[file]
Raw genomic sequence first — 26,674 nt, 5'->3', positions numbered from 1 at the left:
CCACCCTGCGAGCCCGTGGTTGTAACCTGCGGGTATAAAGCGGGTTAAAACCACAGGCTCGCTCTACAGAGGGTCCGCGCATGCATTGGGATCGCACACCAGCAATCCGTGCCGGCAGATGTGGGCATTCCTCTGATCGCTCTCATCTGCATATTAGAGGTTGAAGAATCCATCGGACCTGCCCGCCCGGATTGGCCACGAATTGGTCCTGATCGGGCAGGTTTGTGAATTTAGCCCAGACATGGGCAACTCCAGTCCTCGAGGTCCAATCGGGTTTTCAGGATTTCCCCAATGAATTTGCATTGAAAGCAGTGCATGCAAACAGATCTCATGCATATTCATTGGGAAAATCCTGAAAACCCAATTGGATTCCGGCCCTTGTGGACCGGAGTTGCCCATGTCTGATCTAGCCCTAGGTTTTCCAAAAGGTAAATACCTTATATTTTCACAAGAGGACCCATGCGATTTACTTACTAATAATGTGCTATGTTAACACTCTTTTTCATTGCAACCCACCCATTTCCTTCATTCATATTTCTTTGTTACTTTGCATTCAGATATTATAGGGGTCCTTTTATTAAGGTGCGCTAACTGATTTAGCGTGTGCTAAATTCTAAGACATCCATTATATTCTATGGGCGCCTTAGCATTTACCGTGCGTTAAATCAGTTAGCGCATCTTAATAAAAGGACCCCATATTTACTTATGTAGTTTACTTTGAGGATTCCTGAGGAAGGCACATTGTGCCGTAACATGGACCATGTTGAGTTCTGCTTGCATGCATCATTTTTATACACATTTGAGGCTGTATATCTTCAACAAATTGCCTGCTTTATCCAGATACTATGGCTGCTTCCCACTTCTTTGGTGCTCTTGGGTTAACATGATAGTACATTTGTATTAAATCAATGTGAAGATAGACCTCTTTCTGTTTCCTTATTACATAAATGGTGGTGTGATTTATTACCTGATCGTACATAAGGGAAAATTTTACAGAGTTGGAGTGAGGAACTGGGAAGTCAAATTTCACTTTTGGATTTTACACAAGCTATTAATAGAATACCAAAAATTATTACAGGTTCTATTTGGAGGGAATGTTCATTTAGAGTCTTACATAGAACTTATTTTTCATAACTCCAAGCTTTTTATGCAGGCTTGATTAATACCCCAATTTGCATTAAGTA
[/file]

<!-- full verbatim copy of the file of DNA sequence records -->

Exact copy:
Raw genomic sequence first — 26,674 nt, 5'->3', positions numbered from 1 at the left:
CCACCCTGCGAGCCCGTGGTTGTAACCTGCGGGTATAAAGCGGGTTAAAACCACAGGCTCGCTCTACAGAGGGTCCGCGCATGCATTGGGATCGCACACCAGCAATCCGTGCCGGCAGATGTGGGCATTCCTCTGATCGCTCTCATCTGCATATTAGAGGTTGAAGAATCCATCGGACCTGCCCGCCCGGATTGGCCACGAATTGGTCCTGATCGGGCAGGTTTGTGAATTTAGCCCAGACATGGGCAACTCCAGTCCTCGAGGTCCAATCGGGTTTTCAGGATTTCCCCAATGAATTTGCATTGAAAGCAGTGCATGCAAACAGATCTCATGCATATTCATTGGGAAAATCCTGAAAACCCAATTGGATTCCGGCCCTTGTGGACCGGAGTTGCCCATGTCTGATCTAGCCCTAGGTTTTCCAAAAGGTAAATACCTTATATTTTCACAAGAGGACCCATGCGATTTACTTACTAATAATGTGCTATGTTAACACTCTTTTTCATTGCAACCCACCCATTTCCTTCATTCATATTTCTTTGTTACTTTGCATTCAGATATTATAGGGGTCCTTTTATTAAGGTGCGCTAACTGATTTAGCGTGTGCTAAATTCTAAGACATCCATTATATTCTATGGGCGCCTTAGCATTTACCGTGCGTTAAATCAGTTAGCGCATCTTAATAAAAGGACCCCATATTTACTTATGTAGTTTACTTTGAGGATTCCTGAGGAAGGCACATTGTGCCGTAACATGGACCATGTTGAGTTCTGCTTGCATGCATCATTTTTATACACATTTGAGGCTGTATATCTTCAACAAATTGCCTGCTTTATCCAGATACTATGGCTGCTTCCCACTTCTTTGGTGCTCTTGGGTTAACATGATAGTACATTTGTATTAAATCAATGTGAAGATAGACCTCTTTCTGTTTCCTTATTACATAAATGGTGGTGTGATTTATTACCTGATCGTACATAAGGGAAAATTTTACAGAGTTGGAGTGAGGAACTGGGAAGTCAAATTTCACTTTTGGATTTTACACAAGCTATTAATAGAATACCAAAAATTATTACAGGTTCTATTTGGAGGGAATGTTCATTTAGAGTCTTACATAGAACTTATTTTTCATAACTCCAAGCTTTTTATGCAGGCTTGATTAATACCCCAATTTGCATTAAGTA